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Question: EdgeR -ANOVA-like test vs testing individual contrasts
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gravatar for Maiv
12 weeks ago by
Maiv0
Norway
Maiv0 wrote:

Hi, I'm struggling with finalizing some of my analysis in EdgeR because I'm not sure which is the best approach. I've read many of the posts on similar issues, but still it is not clear to me what would be an optimal approach for me. I'm new to this sort of analysis, and might have missed some clues in the user's guide or other posts.

I have a large RNAseq count data set sampled from 168 individual fish. The fish were sampled over three timepoints (T4, T5, and T6). The fish were divided in three different treatment groups (LL, SP, SPLL, representing different light regimes), and for each sampling time they were sampled from one of two conditions within their treatment (freshwater, FW, or saltwater, SW). Fish were sampled in groups of six.

There's a total of 18 sample groups (T4.LL.FW, T4.LL.SW, T4.SP.FW, T4.SP.SW, etc.)

I want to identify genes that are differentially expressed between the different light treatments, at each timepoint, utilizing only samples taken from fish in freshwater. Potentially, I would also like to know which genes are differentially expressed between the different timepoints within each of the light treatments.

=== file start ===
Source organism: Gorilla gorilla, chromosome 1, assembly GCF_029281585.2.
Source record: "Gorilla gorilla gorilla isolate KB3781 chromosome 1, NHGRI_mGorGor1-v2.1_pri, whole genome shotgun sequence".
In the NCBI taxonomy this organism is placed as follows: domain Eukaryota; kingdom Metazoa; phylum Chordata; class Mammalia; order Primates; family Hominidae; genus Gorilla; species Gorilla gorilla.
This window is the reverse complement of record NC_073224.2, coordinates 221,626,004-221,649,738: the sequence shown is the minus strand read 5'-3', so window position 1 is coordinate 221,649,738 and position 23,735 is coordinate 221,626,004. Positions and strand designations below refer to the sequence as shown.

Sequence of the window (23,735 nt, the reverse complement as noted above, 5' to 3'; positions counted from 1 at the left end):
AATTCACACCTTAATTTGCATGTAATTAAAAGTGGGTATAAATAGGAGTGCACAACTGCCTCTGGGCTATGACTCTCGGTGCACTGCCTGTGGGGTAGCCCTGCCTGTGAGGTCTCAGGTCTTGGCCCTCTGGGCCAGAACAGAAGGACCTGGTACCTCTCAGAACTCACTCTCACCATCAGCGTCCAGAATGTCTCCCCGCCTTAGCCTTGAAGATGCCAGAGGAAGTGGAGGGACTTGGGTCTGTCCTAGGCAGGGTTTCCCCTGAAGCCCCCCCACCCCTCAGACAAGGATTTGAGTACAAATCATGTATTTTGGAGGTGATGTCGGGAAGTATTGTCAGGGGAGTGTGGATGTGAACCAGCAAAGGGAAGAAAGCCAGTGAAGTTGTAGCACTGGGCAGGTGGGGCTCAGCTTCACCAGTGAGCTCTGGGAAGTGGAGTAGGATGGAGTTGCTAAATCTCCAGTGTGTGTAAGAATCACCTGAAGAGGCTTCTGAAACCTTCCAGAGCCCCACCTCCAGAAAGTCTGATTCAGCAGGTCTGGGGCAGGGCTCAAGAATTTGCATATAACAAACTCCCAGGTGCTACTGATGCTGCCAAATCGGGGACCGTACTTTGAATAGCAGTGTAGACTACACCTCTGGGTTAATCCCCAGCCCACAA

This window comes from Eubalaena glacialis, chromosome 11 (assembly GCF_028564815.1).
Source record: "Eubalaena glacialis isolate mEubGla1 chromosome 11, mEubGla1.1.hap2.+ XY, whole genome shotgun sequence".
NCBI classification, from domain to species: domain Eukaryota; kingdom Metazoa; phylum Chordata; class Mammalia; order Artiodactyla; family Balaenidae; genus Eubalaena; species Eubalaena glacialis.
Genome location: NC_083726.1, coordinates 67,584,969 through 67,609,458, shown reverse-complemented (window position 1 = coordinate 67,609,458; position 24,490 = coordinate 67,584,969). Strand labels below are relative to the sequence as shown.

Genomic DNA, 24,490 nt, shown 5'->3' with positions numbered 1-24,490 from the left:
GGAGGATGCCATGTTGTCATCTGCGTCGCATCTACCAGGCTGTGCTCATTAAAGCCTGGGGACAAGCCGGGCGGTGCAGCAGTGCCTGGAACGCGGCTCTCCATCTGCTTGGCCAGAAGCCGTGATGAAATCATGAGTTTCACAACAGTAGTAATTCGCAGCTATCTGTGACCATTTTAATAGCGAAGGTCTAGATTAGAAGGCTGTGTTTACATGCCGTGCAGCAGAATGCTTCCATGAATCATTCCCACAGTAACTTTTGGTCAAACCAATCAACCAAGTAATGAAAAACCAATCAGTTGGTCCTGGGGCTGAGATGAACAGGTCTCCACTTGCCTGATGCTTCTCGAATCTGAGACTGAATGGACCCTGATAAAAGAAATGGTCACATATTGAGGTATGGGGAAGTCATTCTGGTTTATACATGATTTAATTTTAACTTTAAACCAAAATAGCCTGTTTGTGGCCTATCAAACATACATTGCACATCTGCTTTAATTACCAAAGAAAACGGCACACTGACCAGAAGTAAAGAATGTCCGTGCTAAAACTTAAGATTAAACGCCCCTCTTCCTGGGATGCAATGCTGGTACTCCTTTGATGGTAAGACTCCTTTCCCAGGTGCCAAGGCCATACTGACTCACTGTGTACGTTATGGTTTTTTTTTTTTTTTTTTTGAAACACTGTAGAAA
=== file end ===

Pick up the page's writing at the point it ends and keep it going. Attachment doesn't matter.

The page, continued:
Then I would like find which genes are differentially expressed between samples taken from FW and SW for each timepoint and treatment.

As I understand it, I can choose input the full RNAseq dataset, and run all contrasts of interest individually, similar to doing multiple t-tests. I would have individual lists of DEG's for each contrast which could be checked against each other for unique and overlapping DEG's, providing the opportunity to make f.ex. a Venn diagram "time-series", showing number of unique and shared DEG's between treatments at each timepoint. However, then risk of making a type I error increases with the number of individual tests run. Because I would need to run many tests, I'm sceptical of this approach.

Or, I can choose to use the ANOVA-like approach, running several contrasts together in one analysis. This is what I have now done, running 4 ANOVA-like tests, providing only the relevant subset of the count data as input for each test (Is that ok? Input was filtered by cpm, and minimum number of smaples in each group). However, I feel is not providing the full image of how DEG's shift between treatments and over time.

For light regulated genes, I'm only interested in samples from FW, so the SW samples were excluded from the input (so only 9 groups). My model is 0+group, so no intercept is used. The following contrasts were made for all three timepoints, T4.LL.FW-T4.SP.FW, T4.SP.FW-T4.SPLL.FW, T4.LL.FW-T4.SPLL.FW (a total of 9 contrasts), in object cont and tested together in the glmQLFTest.

ql <- glmQLFTest(fit, contrast = cont)

Am I correct in understanding that this will also compare between f.ex. contrasts T4.SP.FW-T4.SPLL.FW and T6.LL.FW-T6.SP.FW? But not between f.ex. T4.LL.FW-T5.LL.FW, which will be a separate contrast which I would need to specify for it to be included?